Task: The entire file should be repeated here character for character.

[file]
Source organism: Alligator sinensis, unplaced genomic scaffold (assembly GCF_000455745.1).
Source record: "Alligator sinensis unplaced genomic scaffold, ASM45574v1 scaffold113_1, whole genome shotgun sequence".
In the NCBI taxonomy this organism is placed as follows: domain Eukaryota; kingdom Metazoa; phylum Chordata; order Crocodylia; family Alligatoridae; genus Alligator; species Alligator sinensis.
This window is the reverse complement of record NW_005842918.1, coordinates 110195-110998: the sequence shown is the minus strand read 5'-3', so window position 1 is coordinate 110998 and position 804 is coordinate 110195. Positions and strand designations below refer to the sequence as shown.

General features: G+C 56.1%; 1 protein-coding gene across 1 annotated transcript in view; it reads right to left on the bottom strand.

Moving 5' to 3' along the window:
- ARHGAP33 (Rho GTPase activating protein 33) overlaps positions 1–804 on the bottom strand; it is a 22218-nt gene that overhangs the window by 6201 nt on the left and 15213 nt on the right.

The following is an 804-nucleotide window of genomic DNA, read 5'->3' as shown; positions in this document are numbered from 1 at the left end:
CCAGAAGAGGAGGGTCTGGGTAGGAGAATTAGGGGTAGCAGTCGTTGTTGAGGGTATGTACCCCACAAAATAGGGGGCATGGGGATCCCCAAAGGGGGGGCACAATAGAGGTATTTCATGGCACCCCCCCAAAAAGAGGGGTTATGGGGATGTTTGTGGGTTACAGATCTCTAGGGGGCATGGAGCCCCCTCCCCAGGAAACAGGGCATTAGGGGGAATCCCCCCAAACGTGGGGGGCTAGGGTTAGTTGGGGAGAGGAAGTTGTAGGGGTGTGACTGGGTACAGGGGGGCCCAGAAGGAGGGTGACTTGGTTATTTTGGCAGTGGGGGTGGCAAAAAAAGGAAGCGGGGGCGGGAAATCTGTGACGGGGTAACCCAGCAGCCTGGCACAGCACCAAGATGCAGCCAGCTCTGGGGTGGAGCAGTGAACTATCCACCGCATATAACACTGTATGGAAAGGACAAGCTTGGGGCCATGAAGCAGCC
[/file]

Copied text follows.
Source organism: Alligator sinensis, unplaced genomic scaffold (assembly GCF_000455745.1).
Source record: "Alligator sinensis unplaced genomic scaffold, ASM45574v1 scaffold113_1, whole genome shotgun sequence".
In the NCBI taxonomy this organism is placed as follows: domain Eukaryota; kingdom Metazoa; phylum Chordata; order Crocodylia; family Alligatoridae; genus Alligator; species Alligator sinensis.
This window is the reverse complement of record NW_005842918.1, coordinates 110195-110998: the sequence shown is the minus strand read 5'-3', so window position 1 is coordinate 110998 and position 804 is coordinate 110195. Positions and strand designations below refer to the sequence as shown.

General features: G+C 56.1%; 1 protein-coding gene across 1 annotated transcript in view; it reads right to left on the bottom strand.

Moving 5' to 3' along the window:
- ARHGAP33 (Rho GTPase activating protein 33) overlaps positions 1–804 on the bottom strand; it is a 22218-nt gene that overhangs the window by 6201 nt on the left and 15213 nt on the right.

The following is an 804-nucleotide window of genomic DNA, read 5'->3' as shown; positions in this document are numbered from 1 at the left end:
CCAGAAGAGGAGGGTCTGGGTAGGAGAATTAGGGGTAGCAGTCGTTGTTGAGGGTATGTACCCCACAAAATAGGGGGCATGGGGATCCCCAAAGGGGGGGCACAATAGAGGTATTTCATGGCACCCCCCCAAAAAGAGGGGTTATGGGGATGTTTGTGGGTTACAGATCTCTAGGGGGCATGGAGCCCCCTCCCCAGGAAACAGGGCATTAGGGGGAATCCCCCCAAACGTGGGGGGCTAGGGTTAGTTGGGGAGAGGAAGTTGTAGGGGTGTGACTGGGTACAGGGGGGCCCAGAAGGAGGGTGACTTGGTTATTTTGGCAGTGGGGGTGGCAAAAAAAGGAAGCGGGGGCGGGAAATCTGTGACGGGGTAACCCAGCAGCCTGGCACAGCACCAAGATGCAGCCAGCTCTGGGGTGGAGCAGTGAACTATCCACCGCATATAACACTGTATGGAAAGGACAAGCTTGGGGCCATGAAGCAGCC